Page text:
Open electricity market in Portugal?

Do anyone know if the electricity market in Portugal is closed. I.e. is there only one operator, the EDP? Or are there any more operators. If so, how can one switch between operators. Again, if so, are there any operators that aim at introducing as much renewable energy into their mix as possible (or maybe even only!)?

A deregularised electricity market could be beneficial for Portugal, if there are pro-active operators that aim to supply energy, e.g. as electricity, from renewable resources (non-fossil and non-nuclear!).


At July 25, 2006, Blogger AEnima said...

You should talk to Rita about it. She has worked at EDP before on renewable energies. She says they are not viable yet, but talk to her about it. e-mail me and I´ll send you her e-mail address.

At July 25, 2006, Blogger Johan said...

I think EDP is the only operator to sell electricity in Portugal. I heard something about a Spanish company making an entry soon, but the market has to be deregulated first. I dunno if it is that.

Nocas said that EDP had to have a certain percentage of alternative energy sources in their mix.

renewable energy not viable? i know there are some concerns about various types of biofuel becauase the overall energy efficiency is not always that good. with fossil fuel one basically only have to pump it up but then that is not sustainable nor renewable ...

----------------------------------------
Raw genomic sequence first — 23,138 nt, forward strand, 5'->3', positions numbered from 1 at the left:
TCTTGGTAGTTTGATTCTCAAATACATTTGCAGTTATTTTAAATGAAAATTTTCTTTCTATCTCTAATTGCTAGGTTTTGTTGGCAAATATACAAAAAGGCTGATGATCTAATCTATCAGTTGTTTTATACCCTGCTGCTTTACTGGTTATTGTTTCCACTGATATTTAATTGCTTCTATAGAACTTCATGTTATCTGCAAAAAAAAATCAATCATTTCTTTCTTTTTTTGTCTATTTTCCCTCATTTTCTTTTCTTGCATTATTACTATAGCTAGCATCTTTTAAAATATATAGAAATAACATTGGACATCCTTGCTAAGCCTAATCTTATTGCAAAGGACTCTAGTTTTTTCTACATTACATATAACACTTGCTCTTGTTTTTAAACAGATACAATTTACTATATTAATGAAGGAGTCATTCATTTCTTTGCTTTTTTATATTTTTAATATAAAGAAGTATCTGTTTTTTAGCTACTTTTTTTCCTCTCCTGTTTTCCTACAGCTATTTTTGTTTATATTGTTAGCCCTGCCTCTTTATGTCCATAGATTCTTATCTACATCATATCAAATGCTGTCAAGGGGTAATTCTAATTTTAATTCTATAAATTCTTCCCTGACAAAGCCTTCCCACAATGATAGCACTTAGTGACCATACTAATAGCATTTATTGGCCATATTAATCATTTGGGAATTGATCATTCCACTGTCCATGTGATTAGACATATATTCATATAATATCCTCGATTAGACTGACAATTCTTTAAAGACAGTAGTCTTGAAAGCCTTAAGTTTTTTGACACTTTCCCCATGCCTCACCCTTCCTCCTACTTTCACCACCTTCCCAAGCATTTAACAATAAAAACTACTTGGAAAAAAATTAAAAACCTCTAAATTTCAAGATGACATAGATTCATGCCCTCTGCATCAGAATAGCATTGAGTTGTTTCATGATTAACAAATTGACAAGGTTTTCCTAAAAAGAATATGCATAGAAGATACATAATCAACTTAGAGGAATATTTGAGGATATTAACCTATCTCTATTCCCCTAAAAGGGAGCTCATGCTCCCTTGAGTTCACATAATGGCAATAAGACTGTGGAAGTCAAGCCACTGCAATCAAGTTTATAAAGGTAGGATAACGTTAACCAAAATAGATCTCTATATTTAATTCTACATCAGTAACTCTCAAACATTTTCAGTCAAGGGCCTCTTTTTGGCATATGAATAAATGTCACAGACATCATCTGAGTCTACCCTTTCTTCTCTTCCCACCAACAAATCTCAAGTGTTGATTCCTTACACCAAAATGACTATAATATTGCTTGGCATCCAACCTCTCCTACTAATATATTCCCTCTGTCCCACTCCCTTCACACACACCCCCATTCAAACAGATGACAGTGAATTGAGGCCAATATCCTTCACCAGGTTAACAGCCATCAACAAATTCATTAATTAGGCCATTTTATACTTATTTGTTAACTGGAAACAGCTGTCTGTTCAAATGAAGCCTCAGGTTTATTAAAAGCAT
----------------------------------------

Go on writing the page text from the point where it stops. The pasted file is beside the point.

but then solar and wind power are very feasible and viable options. See my earlier post on wind power in the Minho valley.

At July 25, 2006, Blogger AEnima said...

Well, she did the investment plan for one eolic park in Minho, exactly and I remember at that time her concerns for the viability of the project. The firm that is responsible for the electric energy in Portugal is REN - Rede Electrica Nacional. I did a project for REN last year concerning the spanish market. What we call the Iberian Market for Energy is supposed to be working already. Don´t really know how the project is standing now.

At July 26, 2006, Blogger Johan said...

REN does not actually provide the electricity, do they? Just the network or cables and transformers etc for distributing the electricity. At least that is what is says in their brochures.

Would combustion engines using fossil fuels be considered economically viable if one take the cost of environmental damage and negative impact on human health into account. Indeed, what is the cost of all the lives lost on our highways?

I fairly recently read an editorial in the Financial Times stating nuclear energy is not recommended because of it economical risks, especially when it comes to dismantling the nuclear plant and taking care of all radioactive waste afterwards.

What was it that was so troublesome with the economical viability of wind power plants? They forget to take the small environmental impact into consideration? Especially compared with fossil fuels and nuclear energy! That is, did they do a normal environmental impact analysis? It is actually required by law for this type of project!